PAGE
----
— add and delete users from the
adduser program adds new users to the
rmuser program removes users from the
system. When not passed any arguments, both utilities operate in interactive
mode and prompt for any required information.
The options are as follows:
-batchusername [group[,group] ...] [fullname] [password]
- Enter batch mode in which multiple users are specified on the command line in a compact format. By default the password is assumed to already be properly encrypted.
- Check the passwd, group, and shells databases for consistency and problems then exit without performing any other operation.
- Use the specified login_class as the default user login class. See login.conf(5) for further details.
- Create or edit default configuration information and message file before proceeding with the normal interactive adduser procedure.
- Copy files from directory into the HOME directory of new users. Files named in the fashion of “dot.foo” will be renamed to “.foo”. By default, all files are made writable and readable by their owner.
- Encrypt local passwords using method of encryption as described in login.conf(5). If method is “auto”, the encryption type will be derived from the user's login class.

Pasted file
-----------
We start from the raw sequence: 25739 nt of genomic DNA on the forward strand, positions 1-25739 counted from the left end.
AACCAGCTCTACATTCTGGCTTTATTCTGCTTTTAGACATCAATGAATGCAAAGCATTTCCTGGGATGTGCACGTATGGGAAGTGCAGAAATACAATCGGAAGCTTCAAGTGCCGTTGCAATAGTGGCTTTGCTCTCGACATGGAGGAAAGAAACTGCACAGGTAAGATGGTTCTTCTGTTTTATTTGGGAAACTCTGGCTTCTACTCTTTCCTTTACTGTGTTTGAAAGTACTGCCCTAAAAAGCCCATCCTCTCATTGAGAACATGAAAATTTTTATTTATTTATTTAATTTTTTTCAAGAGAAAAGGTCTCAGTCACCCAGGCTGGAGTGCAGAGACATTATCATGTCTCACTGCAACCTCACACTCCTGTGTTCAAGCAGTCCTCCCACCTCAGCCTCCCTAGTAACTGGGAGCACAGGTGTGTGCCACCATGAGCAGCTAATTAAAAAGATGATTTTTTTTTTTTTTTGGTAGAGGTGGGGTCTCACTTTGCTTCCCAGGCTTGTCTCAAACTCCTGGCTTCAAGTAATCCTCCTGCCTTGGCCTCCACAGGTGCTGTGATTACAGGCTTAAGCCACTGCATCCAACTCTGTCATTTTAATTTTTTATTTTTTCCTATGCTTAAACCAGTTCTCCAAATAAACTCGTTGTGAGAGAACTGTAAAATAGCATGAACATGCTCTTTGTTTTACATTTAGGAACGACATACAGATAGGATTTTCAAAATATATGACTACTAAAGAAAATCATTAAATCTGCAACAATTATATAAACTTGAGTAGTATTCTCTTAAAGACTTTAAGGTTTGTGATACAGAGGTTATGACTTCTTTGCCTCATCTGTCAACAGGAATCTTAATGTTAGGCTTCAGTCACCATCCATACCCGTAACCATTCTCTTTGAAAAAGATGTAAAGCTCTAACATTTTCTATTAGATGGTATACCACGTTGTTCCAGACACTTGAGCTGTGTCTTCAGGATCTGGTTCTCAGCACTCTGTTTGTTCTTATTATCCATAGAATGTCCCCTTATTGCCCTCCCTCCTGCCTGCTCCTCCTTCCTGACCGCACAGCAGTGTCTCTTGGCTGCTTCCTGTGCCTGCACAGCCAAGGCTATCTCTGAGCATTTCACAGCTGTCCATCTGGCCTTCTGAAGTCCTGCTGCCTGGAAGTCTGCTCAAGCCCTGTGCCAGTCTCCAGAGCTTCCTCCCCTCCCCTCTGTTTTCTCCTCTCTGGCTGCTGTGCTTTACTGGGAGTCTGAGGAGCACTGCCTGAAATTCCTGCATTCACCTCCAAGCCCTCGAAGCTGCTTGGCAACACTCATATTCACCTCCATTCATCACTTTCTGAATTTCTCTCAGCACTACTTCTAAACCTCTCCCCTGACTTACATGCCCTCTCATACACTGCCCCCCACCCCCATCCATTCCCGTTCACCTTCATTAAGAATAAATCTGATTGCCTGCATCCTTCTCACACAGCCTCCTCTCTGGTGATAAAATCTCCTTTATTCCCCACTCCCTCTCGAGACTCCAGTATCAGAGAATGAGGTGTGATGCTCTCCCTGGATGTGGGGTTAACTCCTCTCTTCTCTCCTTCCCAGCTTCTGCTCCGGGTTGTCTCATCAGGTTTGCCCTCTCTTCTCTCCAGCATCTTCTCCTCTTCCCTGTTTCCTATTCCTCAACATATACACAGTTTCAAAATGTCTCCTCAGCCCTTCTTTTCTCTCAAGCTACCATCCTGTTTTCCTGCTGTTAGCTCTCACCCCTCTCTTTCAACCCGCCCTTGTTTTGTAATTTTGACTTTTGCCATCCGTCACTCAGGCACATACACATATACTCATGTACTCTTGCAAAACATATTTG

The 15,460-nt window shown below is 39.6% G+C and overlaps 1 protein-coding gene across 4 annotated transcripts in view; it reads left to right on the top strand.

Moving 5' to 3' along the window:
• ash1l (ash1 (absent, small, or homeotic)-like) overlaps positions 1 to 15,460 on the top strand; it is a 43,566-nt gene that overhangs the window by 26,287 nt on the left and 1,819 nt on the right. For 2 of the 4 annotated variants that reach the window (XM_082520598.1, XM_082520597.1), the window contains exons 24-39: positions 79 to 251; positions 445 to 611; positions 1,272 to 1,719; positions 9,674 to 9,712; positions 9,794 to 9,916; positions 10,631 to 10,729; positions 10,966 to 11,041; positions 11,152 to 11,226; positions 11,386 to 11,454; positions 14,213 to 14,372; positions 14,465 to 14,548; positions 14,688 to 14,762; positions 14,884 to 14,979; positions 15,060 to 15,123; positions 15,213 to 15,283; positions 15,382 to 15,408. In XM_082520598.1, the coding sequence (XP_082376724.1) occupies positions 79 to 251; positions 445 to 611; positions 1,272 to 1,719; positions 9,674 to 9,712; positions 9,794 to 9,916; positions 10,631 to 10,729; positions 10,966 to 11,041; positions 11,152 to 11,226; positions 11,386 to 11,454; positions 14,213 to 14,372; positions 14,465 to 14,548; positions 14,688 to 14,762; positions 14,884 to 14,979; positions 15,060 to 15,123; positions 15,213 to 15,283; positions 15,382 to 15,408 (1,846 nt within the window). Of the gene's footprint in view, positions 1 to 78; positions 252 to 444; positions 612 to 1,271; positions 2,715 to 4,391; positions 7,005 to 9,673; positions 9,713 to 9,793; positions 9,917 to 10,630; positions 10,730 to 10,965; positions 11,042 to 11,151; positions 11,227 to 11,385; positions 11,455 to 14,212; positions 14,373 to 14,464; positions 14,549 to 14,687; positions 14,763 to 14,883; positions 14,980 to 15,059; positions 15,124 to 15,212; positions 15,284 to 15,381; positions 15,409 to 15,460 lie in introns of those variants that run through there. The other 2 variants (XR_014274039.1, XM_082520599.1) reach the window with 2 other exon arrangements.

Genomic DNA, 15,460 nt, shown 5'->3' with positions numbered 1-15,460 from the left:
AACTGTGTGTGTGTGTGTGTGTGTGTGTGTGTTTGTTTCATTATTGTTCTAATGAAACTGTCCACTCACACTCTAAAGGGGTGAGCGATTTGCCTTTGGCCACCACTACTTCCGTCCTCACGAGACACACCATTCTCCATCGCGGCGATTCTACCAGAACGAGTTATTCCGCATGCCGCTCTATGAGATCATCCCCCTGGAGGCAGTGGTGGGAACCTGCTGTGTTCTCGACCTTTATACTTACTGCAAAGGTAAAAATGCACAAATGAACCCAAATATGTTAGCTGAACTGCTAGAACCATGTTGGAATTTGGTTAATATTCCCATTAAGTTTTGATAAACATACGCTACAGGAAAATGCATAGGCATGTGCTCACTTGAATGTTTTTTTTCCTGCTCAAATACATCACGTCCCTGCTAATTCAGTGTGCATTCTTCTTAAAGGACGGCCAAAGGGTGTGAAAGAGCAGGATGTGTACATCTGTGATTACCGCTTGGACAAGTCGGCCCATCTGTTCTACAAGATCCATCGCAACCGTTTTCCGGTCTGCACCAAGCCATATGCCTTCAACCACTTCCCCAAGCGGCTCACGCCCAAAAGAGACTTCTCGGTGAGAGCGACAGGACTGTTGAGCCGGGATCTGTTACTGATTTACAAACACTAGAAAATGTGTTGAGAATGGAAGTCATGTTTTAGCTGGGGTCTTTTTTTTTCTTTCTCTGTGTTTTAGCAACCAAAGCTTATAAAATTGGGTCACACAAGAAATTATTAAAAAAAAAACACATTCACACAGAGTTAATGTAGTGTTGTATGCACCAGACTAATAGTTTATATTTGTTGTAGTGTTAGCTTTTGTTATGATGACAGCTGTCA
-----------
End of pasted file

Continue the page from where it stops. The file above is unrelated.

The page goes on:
- Specify the default login group. A value of USER means that the username is to be used as the login group.
- Print a summary of options and exit.
- Specify the default home partition where all users' home directories are to be located.
- Send new users a welcome message from file. Specifying a value of “no” for file causes no message to be sent to new users.
- Do not read the default configuration file.
- Specify the default shell for new users.
- Causes the program to print fewer warnings, questions, and bug reports.
- Use UIDs from uid up when automatically generating UIDs.
- Do not use UIDs higher than uid when generating UIDs.
- Causes the program to assume that the password given in batch mode is unencrypted. The password will be encrypted before being added to the password file. Use of this option is discouraged, as the username and cleartext password will appear in the process list, which is visible to users.
- Causes the program to print many warnings and questions. This option is recommended for novice users.
adduser first performs consistency checks
on the password, group, and shell databases. This includes finding any
duplicate user or group names, illegal shells, or shells that aren't
executable. Once these tests are passed,
performs the following operations for each new user:
- Add the appropriate entries to the password and group files and re-generate the password database using pwd_mkdb(8).
- Create a home directory and copy all files from the skeletal login directory (normally /etc/skel) to this new directory. Files named in the fashion of “dot.foo” will be renamed to “.foo” in the new directory.
- Mails the new user a welcome message at the discretion of the account creator.
Similarly, when removing a user,
performs the following operations for the given
- Removes any crontab(1) entries or at(1) jobs belonging to the user.
- Removes the user from the password database and all groups in the group